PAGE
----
Living With War
Living With War
The impact is shaking my computer screen. If I could stop my feet from stomping so hard, itd be a little bit easier to type. If my fingers weren't at these keys, my fist would be in the air. And my fingers are only at these keys because I feel so compelled to follow Neil Young's lead and shout out, happily, in this way:
Let's impeach the President for lyin'!
Have you seen the CNN interview? The interviewer asks a simple question: "You've got one song that's called 'Let's Impeach the President.' What is this song about?"
She couldn't have made it easier for Neil Young: "Well, it's a song that pretty well follows the title, just with a bunch of reasons. It's a long song."
Clearly, Neil Young felt he had a lot to say. He wanted to make his points obvious as JI notes, the album has no hidden metaphors, no double meanings and he wanted to waste no time about it. After all, we've already had five years of Bush Co., five years of living with war. So, just seven months after the release of Prairie Wind Neil Young is back, but this time, he's brought triumphant trumpets, wonderfully messy drums, recklessly strummed guitars, and a 100voice choir.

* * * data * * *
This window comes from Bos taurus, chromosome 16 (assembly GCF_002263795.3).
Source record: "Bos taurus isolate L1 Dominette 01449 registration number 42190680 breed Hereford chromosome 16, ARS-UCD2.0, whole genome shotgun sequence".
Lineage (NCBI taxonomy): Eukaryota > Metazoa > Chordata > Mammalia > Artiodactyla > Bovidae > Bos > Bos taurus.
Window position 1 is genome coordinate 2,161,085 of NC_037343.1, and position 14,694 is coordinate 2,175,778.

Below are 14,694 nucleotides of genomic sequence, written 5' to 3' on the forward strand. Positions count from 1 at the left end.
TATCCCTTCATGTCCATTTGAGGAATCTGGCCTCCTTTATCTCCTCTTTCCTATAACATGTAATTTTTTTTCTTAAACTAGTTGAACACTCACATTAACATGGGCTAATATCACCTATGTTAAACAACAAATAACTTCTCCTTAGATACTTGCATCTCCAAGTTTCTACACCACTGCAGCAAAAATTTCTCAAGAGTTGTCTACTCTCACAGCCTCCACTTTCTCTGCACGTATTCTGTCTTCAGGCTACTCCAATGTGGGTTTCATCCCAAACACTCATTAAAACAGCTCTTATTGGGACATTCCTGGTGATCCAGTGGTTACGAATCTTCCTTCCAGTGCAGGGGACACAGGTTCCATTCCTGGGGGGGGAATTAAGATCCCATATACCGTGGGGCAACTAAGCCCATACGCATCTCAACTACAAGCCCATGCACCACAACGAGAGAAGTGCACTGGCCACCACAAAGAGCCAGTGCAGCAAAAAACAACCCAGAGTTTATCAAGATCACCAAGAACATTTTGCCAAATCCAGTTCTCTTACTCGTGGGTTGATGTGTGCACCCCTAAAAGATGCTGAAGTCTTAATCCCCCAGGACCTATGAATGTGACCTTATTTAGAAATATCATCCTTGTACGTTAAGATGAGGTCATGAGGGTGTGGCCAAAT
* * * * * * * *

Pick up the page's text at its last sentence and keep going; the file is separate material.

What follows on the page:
There's some straightup Crazy Horse madness here. In "Reckless Consumer," Young sounds as angry as he did when he addressed some other southern man, only now, "bullwhips cracking" have been replaced by this "Madison Avenue War."
Young charges forward, taking the fight right to his opponent's home turf, shooting out Texasstyled blues riffs and Latinflavored brass, before ending with a hopeful rendition of "America the Beautiful," making his point "America is beautiful, but she has an ugly side" both loud and clear.